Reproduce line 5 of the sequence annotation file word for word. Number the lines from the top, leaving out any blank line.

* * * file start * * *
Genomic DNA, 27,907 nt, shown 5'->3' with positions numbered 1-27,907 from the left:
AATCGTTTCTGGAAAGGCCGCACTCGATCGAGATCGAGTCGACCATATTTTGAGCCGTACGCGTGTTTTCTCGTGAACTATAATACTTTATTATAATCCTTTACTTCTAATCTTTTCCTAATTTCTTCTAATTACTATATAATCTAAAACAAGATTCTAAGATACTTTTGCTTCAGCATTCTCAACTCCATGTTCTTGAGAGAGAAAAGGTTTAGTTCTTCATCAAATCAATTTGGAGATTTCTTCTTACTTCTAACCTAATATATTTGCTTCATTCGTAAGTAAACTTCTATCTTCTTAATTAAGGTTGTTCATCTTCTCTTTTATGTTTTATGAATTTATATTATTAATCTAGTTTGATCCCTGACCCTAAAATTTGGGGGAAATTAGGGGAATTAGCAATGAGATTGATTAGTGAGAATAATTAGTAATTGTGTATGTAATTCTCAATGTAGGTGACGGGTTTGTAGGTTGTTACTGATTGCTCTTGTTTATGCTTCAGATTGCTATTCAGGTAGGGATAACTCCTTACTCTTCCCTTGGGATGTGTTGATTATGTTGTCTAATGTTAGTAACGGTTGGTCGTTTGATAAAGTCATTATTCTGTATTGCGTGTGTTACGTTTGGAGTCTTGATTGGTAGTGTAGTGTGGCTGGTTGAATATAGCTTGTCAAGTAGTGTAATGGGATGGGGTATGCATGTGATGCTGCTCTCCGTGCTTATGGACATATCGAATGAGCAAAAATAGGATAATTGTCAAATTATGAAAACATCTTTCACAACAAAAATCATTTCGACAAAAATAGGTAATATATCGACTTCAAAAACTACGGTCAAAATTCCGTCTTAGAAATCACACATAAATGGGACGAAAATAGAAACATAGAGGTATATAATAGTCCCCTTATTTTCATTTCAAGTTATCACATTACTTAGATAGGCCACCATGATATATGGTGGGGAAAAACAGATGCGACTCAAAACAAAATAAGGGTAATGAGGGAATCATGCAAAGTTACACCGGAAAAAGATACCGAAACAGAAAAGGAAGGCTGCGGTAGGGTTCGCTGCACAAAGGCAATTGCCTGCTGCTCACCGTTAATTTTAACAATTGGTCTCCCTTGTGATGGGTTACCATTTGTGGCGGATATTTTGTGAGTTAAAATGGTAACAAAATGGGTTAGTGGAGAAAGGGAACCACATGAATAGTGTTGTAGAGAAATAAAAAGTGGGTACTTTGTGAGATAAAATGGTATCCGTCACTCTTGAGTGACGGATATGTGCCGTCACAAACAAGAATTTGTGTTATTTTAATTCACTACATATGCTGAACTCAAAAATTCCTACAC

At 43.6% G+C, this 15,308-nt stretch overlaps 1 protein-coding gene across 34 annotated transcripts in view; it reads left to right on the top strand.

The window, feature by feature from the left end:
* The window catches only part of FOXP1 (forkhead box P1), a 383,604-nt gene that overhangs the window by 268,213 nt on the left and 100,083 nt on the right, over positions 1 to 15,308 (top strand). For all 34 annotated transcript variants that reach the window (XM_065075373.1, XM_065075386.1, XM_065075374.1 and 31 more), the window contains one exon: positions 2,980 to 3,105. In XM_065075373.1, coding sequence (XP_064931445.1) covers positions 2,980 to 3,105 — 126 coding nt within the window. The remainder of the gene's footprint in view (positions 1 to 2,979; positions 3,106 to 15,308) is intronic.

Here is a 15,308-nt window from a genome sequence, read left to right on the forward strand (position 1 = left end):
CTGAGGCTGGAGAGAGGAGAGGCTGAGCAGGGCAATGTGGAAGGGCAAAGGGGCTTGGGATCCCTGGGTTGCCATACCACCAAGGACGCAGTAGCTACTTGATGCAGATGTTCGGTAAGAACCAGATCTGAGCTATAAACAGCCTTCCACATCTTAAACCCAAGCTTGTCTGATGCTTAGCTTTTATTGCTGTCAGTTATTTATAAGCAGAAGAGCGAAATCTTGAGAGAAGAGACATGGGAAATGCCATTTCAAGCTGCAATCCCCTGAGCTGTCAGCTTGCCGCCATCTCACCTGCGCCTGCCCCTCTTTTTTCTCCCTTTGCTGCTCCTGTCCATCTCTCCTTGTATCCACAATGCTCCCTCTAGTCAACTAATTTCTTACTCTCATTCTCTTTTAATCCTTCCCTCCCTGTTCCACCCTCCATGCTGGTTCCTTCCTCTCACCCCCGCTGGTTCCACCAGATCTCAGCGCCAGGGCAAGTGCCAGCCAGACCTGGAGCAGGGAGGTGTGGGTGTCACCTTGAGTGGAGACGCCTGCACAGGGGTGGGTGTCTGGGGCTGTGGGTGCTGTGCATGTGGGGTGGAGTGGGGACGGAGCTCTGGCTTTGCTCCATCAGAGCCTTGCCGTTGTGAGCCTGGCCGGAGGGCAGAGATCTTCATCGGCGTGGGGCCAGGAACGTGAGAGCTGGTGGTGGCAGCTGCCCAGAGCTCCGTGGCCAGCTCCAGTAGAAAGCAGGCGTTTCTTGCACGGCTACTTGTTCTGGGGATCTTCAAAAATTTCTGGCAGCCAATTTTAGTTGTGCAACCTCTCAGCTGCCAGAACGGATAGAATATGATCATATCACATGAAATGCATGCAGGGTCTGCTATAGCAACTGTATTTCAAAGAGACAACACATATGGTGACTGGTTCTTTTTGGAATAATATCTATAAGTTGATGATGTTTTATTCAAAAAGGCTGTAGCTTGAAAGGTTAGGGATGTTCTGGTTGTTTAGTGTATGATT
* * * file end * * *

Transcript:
* The window catches only part of FOXP1 (forkhead box P1), a 383,604-nt gene that overhangs the window by 268,213 nt on the left and 100,083 nt on the right, over positions 1 to 15,308 (top strand). For all 34 annotated transcript variants that reach the window (XM_065075373.1, XM_065075386.1, XM_065075374.1 and 31 more), the window contains one exon: positions 2,980 to 3,105. In XM_065075373.1, coding sequence (XP_064931445.1) covers positions 2,980 to 3,105 — 126 coding nt within the window. The remainder of the gene's footprint in view (positions 1 to 2,979; positions 3,106 to 15,308) is intronic.